Father Mark Pearson can see trouble coming as he walks the sidewalks of Boston.
He can see some faces harden after people make eye contact and then see his clerical collar. Some look away in disgust. A few men deliberately switch to a collision course. Pearson said one or two angry pedestrians have spat on him.
“If someone is upset, they may find a way to bump into you or give you a shove,” he said. “Then they say sometime like, ‘Oh excuse me, FATHER. Hey, did you molest anybody today, FATHER.’ …
“I try to just say something simple like, ‘God bless you anyway, my friend.’ “
Pearson is not a Roman Catholic priest, but other Bostonians don’t know that. He is a veteran Anglican renewal leader who is now a canon theologian in a global body called the Charismatic Episcopal Church. Nevertheless, he still wears clerical clothing as he goes about his life and work. He also encourages other clergy in his church — many of whom are former evangelical or Pentecostal pastors — to do the same.
This latest round of Catholic sex-abuse scandals have caused Pearson to reflect on what it means to be visually labeled as a priest.
The tensions in his hometown are unbelievable, he said. Ordinarily, Boston is the kind of place where police may call for priests to help break up fights. Now the mighty Roman Catholic Archdiocese of Boston is considering filing for bankruptcy due to its mounting legal woes. And in the pews, devout Catholics are experiencing shock and grief. Others have crossed over into fury.
Pearson tries to remember this when hit with an icy stare or a sharp elbow.
“Some people are jerks,” he said. “Right now they’re being a jerk about this. Next week they’ll be a jerk about something else. But you never know when you are dealing with someone who is truly in spiritual pain, someone who has experienced abuse or who has a loved one who was abused.”
Innocent priests are in pain, too. They feel like they have targets pinned on their black jackets. Some priests — in Boston and elsewhere — have reportedly stopped wearing their distinctive clerical garb much of the time.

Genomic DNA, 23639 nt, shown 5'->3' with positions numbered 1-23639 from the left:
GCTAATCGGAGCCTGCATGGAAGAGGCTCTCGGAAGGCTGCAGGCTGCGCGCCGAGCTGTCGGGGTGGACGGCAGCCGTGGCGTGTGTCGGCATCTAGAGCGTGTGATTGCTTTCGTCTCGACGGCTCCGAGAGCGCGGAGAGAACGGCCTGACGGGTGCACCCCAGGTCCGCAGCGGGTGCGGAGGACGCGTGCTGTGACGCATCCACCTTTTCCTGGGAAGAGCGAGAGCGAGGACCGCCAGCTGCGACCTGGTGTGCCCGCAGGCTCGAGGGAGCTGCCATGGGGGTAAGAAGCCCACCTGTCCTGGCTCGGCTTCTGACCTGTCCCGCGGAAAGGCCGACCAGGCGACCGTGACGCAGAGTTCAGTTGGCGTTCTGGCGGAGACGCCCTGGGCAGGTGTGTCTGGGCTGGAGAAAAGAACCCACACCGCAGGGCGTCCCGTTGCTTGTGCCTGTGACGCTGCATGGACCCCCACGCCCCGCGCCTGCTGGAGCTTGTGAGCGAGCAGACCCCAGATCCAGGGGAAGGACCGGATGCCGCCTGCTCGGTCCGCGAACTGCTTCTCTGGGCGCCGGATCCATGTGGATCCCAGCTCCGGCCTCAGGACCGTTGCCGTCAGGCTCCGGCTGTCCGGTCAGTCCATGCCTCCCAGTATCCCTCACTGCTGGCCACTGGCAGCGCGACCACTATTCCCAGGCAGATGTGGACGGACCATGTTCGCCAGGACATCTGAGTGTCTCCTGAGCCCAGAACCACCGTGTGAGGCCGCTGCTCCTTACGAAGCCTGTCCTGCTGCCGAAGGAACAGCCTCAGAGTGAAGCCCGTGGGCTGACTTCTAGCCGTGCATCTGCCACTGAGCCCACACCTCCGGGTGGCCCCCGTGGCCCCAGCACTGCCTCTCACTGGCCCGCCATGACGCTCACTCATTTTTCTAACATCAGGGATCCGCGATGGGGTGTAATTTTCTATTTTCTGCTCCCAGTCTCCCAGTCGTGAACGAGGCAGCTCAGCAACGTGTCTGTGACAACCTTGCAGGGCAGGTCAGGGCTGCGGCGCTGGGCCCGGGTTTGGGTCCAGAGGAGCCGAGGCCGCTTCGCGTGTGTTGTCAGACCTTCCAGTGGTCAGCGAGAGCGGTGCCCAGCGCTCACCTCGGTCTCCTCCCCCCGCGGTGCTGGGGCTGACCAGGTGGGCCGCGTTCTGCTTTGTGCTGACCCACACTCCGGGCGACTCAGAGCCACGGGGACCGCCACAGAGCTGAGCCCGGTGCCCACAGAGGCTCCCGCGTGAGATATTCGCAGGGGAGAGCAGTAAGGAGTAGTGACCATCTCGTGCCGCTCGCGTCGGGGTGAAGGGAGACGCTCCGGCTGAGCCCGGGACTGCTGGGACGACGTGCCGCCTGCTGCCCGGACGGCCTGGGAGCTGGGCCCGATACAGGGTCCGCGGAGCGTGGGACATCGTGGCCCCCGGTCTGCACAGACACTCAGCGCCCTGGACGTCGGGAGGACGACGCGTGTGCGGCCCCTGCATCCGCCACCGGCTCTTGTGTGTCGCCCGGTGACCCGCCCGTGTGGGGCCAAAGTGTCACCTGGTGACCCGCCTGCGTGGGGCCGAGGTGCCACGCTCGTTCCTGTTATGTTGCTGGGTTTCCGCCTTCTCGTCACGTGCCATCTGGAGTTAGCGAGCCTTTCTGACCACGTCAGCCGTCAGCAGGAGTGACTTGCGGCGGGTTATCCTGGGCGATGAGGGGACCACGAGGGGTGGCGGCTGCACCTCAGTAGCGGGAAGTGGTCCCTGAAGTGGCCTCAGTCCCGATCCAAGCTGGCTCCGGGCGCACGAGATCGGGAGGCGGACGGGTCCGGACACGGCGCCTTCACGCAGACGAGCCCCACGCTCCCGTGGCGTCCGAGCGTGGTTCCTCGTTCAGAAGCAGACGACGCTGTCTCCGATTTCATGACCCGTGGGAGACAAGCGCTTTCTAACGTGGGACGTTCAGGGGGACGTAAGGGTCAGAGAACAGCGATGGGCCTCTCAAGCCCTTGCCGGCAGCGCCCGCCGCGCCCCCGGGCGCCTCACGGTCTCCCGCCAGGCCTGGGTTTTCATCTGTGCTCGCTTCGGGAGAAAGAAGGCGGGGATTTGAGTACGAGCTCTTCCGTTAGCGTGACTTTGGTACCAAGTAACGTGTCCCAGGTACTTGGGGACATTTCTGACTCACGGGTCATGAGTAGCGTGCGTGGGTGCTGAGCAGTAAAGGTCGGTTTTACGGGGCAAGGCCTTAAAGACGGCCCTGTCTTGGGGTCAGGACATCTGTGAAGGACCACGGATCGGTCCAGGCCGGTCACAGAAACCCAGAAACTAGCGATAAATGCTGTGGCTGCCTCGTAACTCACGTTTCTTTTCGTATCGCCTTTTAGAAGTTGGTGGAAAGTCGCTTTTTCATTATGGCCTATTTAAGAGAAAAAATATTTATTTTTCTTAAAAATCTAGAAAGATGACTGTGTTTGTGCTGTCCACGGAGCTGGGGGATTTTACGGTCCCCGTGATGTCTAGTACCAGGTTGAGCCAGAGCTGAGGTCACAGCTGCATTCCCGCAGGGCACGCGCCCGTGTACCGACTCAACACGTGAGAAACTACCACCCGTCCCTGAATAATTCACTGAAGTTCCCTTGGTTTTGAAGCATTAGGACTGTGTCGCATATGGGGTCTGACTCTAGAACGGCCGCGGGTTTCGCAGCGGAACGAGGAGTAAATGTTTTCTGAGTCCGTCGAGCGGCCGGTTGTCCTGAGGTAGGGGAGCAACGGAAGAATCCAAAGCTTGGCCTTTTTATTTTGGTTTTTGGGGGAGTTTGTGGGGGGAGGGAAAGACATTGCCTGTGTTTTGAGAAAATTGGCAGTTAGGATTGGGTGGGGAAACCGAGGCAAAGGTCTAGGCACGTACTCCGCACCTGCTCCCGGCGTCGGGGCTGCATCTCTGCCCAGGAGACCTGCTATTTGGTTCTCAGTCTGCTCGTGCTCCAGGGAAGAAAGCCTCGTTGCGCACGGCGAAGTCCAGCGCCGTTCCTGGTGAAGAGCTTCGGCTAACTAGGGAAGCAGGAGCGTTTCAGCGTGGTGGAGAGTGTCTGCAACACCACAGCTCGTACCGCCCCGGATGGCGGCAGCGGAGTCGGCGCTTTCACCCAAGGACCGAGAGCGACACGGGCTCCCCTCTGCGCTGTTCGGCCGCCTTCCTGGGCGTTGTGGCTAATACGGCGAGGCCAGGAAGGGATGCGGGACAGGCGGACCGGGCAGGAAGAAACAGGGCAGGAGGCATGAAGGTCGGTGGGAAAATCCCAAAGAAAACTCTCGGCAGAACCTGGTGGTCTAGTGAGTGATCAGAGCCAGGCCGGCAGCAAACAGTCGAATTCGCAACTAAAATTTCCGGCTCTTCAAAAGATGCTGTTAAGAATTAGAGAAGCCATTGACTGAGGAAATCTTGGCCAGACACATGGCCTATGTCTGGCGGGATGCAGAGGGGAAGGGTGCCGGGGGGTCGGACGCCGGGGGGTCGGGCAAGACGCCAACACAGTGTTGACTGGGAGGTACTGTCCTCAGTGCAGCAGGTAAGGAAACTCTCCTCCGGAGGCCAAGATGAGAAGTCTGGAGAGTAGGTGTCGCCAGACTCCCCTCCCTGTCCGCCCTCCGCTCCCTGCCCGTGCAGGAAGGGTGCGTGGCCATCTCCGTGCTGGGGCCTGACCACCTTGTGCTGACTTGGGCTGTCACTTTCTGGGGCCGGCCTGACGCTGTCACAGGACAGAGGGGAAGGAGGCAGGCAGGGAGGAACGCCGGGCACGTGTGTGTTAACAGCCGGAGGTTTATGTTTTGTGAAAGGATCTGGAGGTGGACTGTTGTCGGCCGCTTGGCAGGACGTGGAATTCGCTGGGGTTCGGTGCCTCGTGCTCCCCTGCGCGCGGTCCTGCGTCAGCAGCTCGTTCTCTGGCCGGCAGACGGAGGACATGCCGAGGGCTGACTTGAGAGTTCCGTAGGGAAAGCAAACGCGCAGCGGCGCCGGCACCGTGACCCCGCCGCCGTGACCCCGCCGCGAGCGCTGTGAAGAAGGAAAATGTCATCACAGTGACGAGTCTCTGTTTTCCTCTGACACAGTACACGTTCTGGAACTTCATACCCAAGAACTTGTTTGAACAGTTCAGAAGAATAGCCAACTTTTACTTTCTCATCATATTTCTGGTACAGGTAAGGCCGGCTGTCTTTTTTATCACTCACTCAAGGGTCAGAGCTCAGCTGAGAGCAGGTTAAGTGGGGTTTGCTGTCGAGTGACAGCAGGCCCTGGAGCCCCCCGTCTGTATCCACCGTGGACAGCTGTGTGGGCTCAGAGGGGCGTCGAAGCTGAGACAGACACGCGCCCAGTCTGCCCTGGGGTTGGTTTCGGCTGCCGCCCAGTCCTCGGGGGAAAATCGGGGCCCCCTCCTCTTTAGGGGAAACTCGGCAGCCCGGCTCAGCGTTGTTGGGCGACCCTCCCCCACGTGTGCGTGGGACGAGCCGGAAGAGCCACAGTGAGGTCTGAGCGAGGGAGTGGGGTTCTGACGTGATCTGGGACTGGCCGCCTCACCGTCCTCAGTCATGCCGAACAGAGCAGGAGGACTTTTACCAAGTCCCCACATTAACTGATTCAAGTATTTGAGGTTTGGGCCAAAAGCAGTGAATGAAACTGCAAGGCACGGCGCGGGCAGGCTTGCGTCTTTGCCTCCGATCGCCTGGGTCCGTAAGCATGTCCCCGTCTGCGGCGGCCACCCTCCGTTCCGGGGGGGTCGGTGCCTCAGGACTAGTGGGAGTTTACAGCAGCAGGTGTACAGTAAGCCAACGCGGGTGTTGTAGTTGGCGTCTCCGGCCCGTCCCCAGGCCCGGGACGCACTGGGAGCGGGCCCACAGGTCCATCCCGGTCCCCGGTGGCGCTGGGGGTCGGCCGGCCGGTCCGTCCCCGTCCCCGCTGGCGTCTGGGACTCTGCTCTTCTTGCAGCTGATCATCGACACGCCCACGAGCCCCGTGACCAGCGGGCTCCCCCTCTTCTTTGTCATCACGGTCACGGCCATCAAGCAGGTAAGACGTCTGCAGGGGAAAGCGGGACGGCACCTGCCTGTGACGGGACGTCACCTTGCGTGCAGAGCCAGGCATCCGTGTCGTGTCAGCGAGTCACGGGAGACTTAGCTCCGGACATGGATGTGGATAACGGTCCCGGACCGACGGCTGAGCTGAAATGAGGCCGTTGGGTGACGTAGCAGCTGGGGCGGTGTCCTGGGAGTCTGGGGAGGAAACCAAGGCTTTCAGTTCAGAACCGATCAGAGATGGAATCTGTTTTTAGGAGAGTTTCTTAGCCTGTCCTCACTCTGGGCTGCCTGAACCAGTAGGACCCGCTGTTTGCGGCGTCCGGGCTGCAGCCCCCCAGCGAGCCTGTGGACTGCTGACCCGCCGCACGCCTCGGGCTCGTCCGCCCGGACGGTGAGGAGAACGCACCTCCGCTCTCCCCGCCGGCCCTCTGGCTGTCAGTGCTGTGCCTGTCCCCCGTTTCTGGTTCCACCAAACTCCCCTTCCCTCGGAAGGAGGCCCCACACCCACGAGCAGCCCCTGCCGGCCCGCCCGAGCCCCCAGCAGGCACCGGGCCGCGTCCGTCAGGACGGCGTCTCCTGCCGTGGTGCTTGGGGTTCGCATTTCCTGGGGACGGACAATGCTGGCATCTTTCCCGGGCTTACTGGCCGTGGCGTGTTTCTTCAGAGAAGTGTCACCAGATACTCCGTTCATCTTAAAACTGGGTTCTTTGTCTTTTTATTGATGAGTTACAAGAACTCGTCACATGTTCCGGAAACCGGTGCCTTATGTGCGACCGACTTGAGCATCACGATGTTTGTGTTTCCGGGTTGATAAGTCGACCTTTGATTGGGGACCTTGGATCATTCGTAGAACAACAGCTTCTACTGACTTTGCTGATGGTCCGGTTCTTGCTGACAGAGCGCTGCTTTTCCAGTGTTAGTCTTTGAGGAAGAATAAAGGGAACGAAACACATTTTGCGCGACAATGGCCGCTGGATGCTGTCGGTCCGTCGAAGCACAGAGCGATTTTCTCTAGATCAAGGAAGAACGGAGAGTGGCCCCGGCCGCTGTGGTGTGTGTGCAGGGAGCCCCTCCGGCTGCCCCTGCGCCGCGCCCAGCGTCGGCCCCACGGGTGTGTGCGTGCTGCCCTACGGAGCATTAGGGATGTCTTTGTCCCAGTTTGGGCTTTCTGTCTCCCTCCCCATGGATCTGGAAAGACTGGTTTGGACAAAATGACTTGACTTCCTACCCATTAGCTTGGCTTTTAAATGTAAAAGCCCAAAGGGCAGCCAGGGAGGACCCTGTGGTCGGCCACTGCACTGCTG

Pearson is convinced this is a tragic loss, both for the priests and the communities they serve. A clerical collar is more than a symbol, he said. It is a sign that God is present in the gritty and numbing realities of daily life.
“There are still many people who need to see someone is available and ‘on duty’ for them,” wrote Pearson, in a Charismatic Episcopal Church newsletter. “While the general mood … has changed, there are still people who come up to me for a word of comfort or for prayer.
“I’ll risk the abuse of some in order to be available to people in need.”
The Protestant pastor Pearson knew as a child always blended into a crowd, with his standardized “brown suit, white shirt and brown tie with blue blobs on it.” This pastor was dressed for work, but only the members of his flock knew who he was.
Wearing a clerical collar is different, for better and for worse.
Some people are offended and some are encouraged. But everyone knows a priest is in their midst, said Pearson. It is sad that some Catholic priests are even considering leaving their clerical clothing at home. They are hiding from the needy.
A few months ago, Pearson said he visited a “very Italian Catholic parish” in Boston’s north end. In the foyer, a troubled man rushed up and asked when was the next time for confessions. Pearson looked around and did not see a priest in the empty sanctuary. So he borrowed a confession booth.
Afterwards, the parish priest approached — wearing a simple blue sports shirt — and thanked Pearson for hearing the man’s confession.
“That troubled soul didn’t know to approach this other priest, because he couldn’t see that he was a priest,” said Pearson. “But I was wearing a uniform that said, ‘I am a priest. Approach me. That is what I am here for. Approach me.’ That is what wearing that clerical collar is all about.”